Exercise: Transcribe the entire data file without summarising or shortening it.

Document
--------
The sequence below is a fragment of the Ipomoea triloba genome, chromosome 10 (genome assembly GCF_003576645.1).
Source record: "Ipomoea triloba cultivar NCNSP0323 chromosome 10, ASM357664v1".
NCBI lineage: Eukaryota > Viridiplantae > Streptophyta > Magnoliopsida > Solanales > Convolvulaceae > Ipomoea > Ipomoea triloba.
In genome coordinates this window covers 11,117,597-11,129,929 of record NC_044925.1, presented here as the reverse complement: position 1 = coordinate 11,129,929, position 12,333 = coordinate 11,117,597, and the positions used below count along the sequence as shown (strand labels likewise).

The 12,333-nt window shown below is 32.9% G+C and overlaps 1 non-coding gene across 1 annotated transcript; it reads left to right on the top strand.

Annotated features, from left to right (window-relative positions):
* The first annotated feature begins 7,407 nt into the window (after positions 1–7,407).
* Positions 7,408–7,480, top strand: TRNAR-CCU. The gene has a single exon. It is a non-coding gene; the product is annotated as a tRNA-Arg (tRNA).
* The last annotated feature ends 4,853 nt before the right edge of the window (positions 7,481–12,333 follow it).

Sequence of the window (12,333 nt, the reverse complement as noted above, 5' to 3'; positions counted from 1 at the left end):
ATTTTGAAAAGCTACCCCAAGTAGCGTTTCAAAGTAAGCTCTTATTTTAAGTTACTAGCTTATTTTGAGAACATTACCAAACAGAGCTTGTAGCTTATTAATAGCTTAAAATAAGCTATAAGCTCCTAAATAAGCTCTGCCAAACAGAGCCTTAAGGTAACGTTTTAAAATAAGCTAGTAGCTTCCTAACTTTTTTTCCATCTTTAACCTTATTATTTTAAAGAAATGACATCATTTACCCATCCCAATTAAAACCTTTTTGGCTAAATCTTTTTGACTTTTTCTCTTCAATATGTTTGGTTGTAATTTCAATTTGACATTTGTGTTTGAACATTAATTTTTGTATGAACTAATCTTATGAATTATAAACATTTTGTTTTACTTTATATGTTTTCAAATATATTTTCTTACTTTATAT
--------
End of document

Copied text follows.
The sequence below is a fragment of the Ipomoea triloba genome, chromosome 10 (genome assembly GCF_003576645.1).
Source record: "Ipomoea triloba cultivar NCNSP0323 chromosome 10, ASM357664v1".
NCBI lineage: Eukaryota > Viridiplantae > Streptophyta > Magnoliopsida > Solanales > Convolvulaceae > Ipomoea > Ipomoea triloba.
In genome coordinates this window covers 11,117,597-11,129,929 of record NC_044925.1, presented here as the reverse complement: position 1 = coordinate 11,129,929, position 12,333 = coordinate 11,117,597, and the positions used below count along the sequence as shown (strand labels likewise).

The 12,333-nt window shown below is 32.9% G+C and overlaps 1 non-coding gene across 1 annotated transcript; it reads left to right on the top strand.

Annotated features, from left to right (window-relative positions):
* The first annotated feature begins 7,407 nt into the window (after positions 1–7,407).
* Positions 7,408–7,480, top strand: TRNAR-CCU. The gene has a single exon. It is a non-coding gene; the product is annotated as a tRNA-Arg (tRNA).
* The last annotated feature ends 4,853 nt before the right edge of the window (positions 7,481–12,333 follow it).

Sequence of the window (12,333 nt, the reverse complement as noted above, 5' to 3'; positions counted from 1 at the left end):
ATTTTGAAAAGCTACCCCAAGTAGCGTTTCAAAGTAAGCTCTTATTTTAAGTTACTAGCTTATTTTGAGAACATTACCAAACAGAGCTTGTAGCTTATTAATAGCTTAAAATAAGCTATAAGCTCCTAAATAAGCTCTGCCAAACAGAGCCTTAAGGTAACGTTTTAAAATAAGCTAGTAGCTTCCTAACTTTTTTTCCATCTTTAACCTTATTATTTTAAAGAAATGACATCATTTACCCATCCCAATTAAAACCTTTTTGGCTAAATCTTTTTGACTTTTTCTCTTCAATATGTTTGGTTGTAATTTCAATTTGACATTTGTGTTTGAACATTAATTTTTGTATGAACTAATCTTATGAATTATAAACATTTTGTTTTACTTTATATGTTTTCAAATATATTTTCTTACTTTATAT